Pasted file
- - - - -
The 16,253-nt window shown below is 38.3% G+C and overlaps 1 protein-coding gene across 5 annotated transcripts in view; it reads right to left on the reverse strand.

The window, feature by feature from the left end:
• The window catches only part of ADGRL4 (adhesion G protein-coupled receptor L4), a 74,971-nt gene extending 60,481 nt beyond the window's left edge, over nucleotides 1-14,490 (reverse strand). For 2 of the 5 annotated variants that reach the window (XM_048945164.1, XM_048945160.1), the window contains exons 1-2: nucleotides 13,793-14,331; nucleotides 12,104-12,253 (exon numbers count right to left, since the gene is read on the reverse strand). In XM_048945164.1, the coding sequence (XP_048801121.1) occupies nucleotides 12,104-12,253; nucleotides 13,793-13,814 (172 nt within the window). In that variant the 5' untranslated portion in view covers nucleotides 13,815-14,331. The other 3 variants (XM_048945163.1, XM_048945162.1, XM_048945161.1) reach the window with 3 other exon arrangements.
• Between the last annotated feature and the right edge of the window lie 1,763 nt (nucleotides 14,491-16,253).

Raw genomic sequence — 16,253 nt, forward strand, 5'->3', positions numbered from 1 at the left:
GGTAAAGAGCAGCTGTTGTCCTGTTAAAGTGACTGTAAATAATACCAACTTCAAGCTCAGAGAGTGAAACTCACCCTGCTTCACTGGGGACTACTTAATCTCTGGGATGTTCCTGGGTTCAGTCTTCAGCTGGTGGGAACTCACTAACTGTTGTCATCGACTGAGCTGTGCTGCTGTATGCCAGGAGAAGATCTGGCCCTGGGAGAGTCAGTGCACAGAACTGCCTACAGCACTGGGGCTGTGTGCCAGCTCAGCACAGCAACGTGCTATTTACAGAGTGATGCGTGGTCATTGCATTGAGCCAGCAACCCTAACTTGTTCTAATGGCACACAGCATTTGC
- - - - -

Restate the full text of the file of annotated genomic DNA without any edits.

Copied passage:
The 16,253-nt window shown below is 38.3% G+C and overlaps 1 protein-coding gene across 5 annotated transcripts in view; it reads right to left on the reverse strand.

The window, feature by feature from the left end:
• The window catches only part of ADGRL4 (adhesion G protein-coupled receptor L4), a 74,971-nt gene extending 60,481 nt beyond the window's left edge, over nucleotides 1-14,490 (reverse strand). For 2 of the 5 annotated variants that reach the window (XM_048945164.1, XM_048945160.1), the window contains exons 1-2: nucleotides 13,793-14,331; nucleotides 12,104-12,253 (exon numbers count right to left, since the gene is read on the reverse strand). In XM_048945164.1, the coding sequence (XP_048801121.1) occupies nucleotides 12,104-12,253; nucleotides 13,793-13,814 (172 nt within the window). In that variant the 5' untranslated portion in view covers nucleotides 13,815-14,331. The other 3 variants (XM_048945163.1, XM_048945162.1, XM_048945161.1) reach the window with 3 other exon arrangements.
• Between the last annotated feature and the right edge of the window lie 1,763 nt (nucleotides 14,491-16,253).

Raw genomic sequence — 16,253 nt, forward strand, 5'->3', positions numbered from 1 at the left:
GGTAAAGAGCAGCTGTTGTCCTGTTAAAGTGACTGTAAATAATACCAACTTCAAGCTCAGAGAGTGAAACTCACCCTGCTTCACTGGGGACTACTTAATCTCTGGGATGTTCCTGGGTTCAGTCTTCAGCTGGTGGGAACTCACTAACTGTTGTCATCGACTGAGCTGTGCTGCTGTATGCCAGGAGAAGATCTGGCCCTGGGAGAGTCAGTGCACAGAACTGCCTACAGCACTGGGGCTGTGTGCCAGCTCAGCACAGCAACGTGCTATTTACAGAGTGATGCGTGGTCATTGCATTGAGCCAGCAACCCTAACTTGTTCTAATGGCACACAGCATTTGC